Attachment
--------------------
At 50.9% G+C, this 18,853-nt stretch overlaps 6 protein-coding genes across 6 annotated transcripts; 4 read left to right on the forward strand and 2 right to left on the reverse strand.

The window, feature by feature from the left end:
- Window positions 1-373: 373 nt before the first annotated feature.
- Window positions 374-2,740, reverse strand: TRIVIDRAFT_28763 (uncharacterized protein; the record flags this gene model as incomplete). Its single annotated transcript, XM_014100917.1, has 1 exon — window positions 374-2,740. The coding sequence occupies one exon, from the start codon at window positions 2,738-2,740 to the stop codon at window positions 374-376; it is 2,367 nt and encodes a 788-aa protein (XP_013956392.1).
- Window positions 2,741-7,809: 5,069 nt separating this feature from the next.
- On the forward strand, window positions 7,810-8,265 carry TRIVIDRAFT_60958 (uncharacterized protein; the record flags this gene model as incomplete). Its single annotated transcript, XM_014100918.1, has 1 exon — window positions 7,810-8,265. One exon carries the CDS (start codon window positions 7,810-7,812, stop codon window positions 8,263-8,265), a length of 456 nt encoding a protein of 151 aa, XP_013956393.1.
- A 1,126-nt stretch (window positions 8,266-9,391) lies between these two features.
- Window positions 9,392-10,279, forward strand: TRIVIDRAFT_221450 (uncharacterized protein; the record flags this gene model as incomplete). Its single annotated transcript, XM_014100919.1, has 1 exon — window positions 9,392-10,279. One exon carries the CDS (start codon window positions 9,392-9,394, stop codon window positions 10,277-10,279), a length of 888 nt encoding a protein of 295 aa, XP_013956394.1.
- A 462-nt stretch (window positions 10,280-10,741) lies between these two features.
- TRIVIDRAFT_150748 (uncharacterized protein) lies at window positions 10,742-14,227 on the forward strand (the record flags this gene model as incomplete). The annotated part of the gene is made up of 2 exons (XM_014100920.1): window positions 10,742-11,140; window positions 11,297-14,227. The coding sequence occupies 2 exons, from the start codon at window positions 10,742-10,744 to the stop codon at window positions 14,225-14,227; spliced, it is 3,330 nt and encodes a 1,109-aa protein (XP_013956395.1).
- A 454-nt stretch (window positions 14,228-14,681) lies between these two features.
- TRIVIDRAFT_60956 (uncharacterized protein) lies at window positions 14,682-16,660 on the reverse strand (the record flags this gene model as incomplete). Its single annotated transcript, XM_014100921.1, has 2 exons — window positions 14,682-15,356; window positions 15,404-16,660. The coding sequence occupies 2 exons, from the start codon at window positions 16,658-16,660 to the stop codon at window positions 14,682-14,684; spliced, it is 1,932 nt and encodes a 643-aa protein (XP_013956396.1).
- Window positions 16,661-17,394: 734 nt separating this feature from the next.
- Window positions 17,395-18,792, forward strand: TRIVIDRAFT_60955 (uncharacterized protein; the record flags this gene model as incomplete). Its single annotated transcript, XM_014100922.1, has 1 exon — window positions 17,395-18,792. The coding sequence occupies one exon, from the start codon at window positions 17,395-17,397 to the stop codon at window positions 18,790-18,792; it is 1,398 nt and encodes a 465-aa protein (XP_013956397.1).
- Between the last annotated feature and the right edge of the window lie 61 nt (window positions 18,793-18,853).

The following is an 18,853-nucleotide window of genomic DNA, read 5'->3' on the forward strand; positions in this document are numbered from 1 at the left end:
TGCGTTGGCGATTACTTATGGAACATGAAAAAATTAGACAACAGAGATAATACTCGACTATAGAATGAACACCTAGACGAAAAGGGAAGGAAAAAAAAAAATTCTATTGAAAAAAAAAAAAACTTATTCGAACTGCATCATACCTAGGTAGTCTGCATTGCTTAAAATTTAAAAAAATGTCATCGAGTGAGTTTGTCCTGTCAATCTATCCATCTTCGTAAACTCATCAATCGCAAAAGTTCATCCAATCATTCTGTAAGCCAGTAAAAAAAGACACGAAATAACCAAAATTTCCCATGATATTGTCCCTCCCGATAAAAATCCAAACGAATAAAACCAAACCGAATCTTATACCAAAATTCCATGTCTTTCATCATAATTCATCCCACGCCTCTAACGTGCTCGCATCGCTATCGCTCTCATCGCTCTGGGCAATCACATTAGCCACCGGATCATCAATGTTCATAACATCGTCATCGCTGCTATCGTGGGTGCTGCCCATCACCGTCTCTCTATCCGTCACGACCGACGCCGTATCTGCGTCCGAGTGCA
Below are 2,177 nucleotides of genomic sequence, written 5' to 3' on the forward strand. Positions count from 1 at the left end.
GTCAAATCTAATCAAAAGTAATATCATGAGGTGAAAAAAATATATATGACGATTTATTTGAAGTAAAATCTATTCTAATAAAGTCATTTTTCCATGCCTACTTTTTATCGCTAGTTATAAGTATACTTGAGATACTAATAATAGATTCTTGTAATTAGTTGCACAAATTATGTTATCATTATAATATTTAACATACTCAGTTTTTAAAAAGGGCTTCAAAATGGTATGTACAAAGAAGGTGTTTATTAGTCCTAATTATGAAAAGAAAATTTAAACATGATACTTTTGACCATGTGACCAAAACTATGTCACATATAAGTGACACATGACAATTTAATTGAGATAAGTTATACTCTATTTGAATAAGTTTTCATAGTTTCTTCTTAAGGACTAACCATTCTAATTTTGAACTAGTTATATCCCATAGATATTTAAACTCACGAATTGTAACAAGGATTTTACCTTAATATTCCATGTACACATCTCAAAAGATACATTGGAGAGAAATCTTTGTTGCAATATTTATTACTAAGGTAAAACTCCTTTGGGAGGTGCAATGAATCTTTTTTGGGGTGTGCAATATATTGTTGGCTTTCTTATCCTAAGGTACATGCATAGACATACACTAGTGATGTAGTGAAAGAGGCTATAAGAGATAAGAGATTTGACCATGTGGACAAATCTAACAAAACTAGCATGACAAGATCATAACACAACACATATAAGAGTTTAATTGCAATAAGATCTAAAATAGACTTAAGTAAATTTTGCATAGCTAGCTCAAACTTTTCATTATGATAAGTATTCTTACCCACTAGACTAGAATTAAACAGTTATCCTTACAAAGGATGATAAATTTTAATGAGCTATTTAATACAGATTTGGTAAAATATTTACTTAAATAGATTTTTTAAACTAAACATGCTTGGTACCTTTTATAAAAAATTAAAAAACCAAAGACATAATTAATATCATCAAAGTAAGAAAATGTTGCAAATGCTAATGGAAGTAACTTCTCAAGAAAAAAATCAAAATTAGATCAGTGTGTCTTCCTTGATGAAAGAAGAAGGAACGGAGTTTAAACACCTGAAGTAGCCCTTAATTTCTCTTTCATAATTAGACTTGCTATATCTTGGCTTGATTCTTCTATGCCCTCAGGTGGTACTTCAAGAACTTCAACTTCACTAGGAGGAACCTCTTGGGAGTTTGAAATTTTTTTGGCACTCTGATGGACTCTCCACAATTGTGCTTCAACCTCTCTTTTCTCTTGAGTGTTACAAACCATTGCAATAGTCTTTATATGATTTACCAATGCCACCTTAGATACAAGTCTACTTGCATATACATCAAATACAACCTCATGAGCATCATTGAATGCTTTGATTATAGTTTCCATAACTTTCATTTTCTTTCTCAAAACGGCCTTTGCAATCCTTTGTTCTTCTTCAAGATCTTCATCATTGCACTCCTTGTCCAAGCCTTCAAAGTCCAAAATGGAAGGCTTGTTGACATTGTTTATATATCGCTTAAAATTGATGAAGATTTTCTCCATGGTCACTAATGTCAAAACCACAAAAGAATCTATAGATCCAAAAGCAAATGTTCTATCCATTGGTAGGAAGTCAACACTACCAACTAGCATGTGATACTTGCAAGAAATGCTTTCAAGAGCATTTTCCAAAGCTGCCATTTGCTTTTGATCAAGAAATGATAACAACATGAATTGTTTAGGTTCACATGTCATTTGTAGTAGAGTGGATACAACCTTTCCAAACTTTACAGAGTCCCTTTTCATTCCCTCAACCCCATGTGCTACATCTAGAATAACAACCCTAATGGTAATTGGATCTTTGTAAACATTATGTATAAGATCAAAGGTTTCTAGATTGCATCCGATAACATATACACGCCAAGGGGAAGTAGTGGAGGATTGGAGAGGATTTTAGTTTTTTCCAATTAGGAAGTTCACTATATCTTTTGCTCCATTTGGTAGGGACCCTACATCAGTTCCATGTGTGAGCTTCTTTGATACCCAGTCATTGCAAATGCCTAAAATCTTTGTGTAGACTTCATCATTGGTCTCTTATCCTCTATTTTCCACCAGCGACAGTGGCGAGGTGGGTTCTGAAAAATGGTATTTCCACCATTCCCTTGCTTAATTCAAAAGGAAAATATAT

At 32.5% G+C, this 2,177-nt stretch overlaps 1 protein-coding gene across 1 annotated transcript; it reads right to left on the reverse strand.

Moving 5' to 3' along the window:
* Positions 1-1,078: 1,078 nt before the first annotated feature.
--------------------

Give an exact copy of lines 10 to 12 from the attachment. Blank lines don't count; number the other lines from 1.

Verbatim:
- TRIVIDRAFT_150748 (uncharacterized protein) lies at window positions 10,742-14,227 on the forward strand (the record flags this gene model as incomplete). The annotated part of the gene is made up of 2 exons (XM_014100920.1): window positions 10,742-11,140; window positions 11,297-14,227. The coding sequence occupies 2 exons, from the start codon at window positions 10,742-10,744 to the stop codon at window positions 14,225-14,227; spliced, it is 3,330 nt and encodes a 1,109-aa protein (XP_013956395.1).
- A 454-nt stretch (window positions 14,228-14,681) lies between these two features.
- TRIVIDRAFT_60956 (uncharacterized protein) lies at window positions 14,682-16,660 on the reverse strand (the record flags this gene model as incomplete). Its single annotated transcript, XM_014100921.1, has 2 exons — window positions 14,682-15,356; window positions 15,404-16,660. The coding sequence occupies 2 exons, from the start codon at window positions 16,658-16,660 to the stop codon at window positions 14,682-14,684; spliced, it is 1,932 nt and encodes a 643-aa protein (XP_013956396.1).